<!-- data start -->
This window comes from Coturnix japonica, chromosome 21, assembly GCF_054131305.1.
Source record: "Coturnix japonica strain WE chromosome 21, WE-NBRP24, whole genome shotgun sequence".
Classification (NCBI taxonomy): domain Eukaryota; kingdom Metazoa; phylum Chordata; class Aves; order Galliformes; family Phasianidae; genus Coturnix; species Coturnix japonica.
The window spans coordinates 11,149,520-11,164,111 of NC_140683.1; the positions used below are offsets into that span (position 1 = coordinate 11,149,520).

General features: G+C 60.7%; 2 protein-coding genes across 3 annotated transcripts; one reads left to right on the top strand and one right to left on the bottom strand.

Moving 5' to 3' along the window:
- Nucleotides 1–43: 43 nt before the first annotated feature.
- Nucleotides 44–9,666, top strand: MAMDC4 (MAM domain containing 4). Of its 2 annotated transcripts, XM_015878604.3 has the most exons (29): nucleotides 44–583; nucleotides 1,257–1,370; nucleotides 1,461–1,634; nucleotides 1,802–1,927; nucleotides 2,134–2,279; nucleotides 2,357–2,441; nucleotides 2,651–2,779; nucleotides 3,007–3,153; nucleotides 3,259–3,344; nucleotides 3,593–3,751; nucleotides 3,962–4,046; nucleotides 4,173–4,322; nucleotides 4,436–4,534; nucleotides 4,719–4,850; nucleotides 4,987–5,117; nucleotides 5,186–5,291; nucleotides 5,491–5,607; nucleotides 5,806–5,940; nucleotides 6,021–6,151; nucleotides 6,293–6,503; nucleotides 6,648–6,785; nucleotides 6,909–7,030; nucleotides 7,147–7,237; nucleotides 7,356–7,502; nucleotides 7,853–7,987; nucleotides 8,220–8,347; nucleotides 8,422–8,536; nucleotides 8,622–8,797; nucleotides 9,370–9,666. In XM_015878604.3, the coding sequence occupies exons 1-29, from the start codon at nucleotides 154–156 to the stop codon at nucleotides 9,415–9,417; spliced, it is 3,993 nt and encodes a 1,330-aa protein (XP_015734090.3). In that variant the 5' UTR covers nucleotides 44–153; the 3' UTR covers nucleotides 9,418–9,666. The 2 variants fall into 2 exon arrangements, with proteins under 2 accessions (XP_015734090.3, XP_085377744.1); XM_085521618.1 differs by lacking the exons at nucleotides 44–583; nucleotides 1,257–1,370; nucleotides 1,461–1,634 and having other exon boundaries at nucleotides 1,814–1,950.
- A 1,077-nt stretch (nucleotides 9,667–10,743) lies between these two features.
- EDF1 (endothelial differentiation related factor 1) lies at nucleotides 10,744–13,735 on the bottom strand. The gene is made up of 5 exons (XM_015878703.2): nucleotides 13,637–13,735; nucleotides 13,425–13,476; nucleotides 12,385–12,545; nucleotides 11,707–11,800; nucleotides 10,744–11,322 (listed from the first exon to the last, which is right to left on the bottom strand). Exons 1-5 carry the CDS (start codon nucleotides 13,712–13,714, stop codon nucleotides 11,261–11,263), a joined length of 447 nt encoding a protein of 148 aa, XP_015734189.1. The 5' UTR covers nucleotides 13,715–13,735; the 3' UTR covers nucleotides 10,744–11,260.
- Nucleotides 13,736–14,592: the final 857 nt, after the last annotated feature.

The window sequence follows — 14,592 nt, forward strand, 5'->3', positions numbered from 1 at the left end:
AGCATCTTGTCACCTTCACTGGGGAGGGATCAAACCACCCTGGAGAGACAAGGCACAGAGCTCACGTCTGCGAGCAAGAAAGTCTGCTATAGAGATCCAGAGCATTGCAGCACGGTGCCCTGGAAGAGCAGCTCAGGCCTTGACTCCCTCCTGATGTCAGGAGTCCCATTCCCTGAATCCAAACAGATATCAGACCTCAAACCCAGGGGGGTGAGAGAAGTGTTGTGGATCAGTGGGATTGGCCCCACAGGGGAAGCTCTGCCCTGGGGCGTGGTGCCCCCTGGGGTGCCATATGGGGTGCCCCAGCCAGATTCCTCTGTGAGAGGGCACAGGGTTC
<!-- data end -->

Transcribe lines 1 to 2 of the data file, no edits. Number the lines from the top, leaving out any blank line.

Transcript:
This window comes from Coturnix japonica, chromosome 21, assembly GCF_054131305.1.
Source record: "Coturnix japonica strain WE chromosome 21, WE-NBRP24, whole genome shotgun sequence".